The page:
And this brings us to the first part of Luther's understanding of God, what he called, "The Hidden God."  According to Luther, the Hidden God is beyond our understanding, therefore "hidden."  This Hidden God demands of us and judges us.  This Hidden God is powerful and mysterious.  This Hidden God is unpredictable and without mercy.  This is the only God that many, many people know.  This is the God that Martin Luther experienced early in his life and he hated him.  Martin Luther hated God because he could only see this "Hidden God."

This is where the Reformation began.  Luther began looking for a merciful God, not a judge, but a savior.  And slowly, in the pages of scripture and by the power of the Holy Spirit, this savior was revealed to him.

Which brings us to the second part of Luther's understanding of God, "The Revealed God."  The Revealed God is the God who speaks to us in his promises.  God chooses to show his mercy and his love in a particular way, not by showing us everything, not by explaining everything to us, but by giving us promises.  Another way of putting this is that God is not concerned with us understanding him; he is concerned with us trusting him and the promises he gives.

This is the key to the story of Abraham and Isaac.  Before our lesson for today begins, God has given Abraham promises.  He has promised him a Son.  He has promised him descendants.  He has promised him a land for those descendants.  And he has promised that through those descendants all nations will be blessed.  Abraham has heard these promises and by hearing them, he has believed them.  It took decades for Isaac to arrive after he was first promised, but Abraham believed and lo and behold, God delivered on his promise.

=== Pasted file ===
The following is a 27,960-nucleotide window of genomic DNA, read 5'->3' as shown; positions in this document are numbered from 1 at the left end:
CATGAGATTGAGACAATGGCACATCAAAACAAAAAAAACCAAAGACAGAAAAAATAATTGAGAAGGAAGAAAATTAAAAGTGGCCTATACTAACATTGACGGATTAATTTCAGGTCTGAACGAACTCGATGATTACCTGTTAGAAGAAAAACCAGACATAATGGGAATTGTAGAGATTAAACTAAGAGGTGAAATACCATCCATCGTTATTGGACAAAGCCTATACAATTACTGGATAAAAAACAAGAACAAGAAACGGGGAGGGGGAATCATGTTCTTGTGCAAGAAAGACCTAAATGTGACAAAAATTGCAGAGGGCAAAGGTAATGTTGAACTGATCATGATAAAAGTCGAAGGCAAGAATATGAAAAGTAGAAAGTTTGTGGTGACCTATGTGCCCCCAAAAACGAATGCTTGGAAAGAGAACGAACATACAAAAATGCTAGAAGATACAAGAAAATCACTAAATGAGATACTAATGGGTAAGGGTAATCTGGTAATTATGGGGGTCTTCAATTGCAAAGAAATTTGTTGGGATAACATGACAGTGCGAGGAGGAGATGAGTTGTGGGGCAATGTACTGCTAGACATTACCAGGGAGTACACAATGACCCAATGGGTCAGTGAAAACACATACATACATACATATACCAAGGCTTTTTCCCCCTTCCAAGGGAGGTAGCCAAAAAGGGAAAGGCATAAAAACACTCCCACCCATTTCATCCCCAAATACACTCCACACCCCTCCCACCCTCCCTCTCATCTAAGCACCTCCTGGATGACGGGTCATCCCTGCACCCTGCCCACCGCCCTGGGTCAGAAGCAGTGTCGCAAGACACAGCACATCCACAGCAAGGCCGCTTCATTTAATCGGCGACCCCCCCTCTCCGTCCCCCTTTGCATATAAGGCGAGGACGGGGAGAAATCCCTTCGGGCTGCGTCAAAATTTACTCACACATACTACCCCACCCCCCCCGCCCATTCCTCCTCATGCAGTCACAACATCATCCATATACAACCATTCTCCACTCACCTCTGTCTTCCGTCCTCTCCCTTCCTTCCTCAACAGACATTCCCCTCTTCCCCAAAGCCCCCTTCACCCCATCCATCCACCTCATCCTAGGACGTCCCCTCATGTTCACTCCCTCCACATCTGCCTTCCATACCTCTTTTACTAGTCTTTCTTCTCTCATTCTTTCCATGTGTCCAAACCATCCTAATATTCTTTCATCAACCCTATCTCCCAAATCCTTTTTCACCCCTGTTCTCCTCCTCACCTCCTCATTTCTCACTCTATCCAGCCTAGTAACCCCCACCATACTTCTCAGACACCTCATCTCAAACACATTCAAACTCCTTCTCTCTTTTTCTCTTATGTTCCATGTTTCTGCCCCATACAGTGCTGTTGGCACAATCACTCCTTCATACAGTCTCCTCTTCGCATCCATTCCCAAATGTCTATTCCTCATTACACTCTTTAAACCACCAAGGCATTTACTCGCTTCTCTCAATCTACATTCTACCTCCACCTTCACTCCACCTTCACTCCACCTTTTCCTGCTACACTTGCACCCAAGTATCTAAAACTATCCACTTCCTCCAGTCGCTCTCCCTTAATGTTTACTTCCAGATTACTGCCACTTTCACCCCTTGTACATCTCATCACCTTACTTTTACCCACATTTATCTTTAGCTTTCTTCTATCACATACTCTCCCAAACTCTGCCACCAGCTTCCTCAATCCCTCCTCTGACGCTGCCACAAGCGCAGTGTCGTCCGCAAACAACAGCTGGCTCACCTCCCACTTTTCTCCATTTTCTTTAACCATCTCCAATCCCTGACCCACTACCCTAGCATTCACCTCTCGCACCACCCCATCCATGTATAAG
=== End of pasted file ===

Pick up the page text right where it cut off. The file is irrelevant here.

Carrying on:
But then Abraham hears the terrible command from God.  (read verse 2) You would think this would tear him up, stir him to rebellion, cause him to doubt perhaps.  But instead of being torn apart by it, he continues to believe in the promises that God has given him.  In other words, he clings to the good news, the gospel, that God has given him, even when confronted by what he is commanded to do by God.

I want to make clear the implications of what is going on.  By killing Isaac, reason tells us that he will have no descendants at all.  By killing Isaac, he will make void the promises of God.  And it is God himself who is commanding him to absolutely gut the promises, by killing his son.  This makes no sense!!!  It is not supposed to make sense. God has made no promise to Abraham that everything will make sense.  God chooses to remain hidden from him.  But in the midst of this, Abraham believes that God will somehow still keep his promises.  He believes this because God has revealed himself in those promises.  And so he goes up the mountain to kill his son, clinging only to faith in the promises.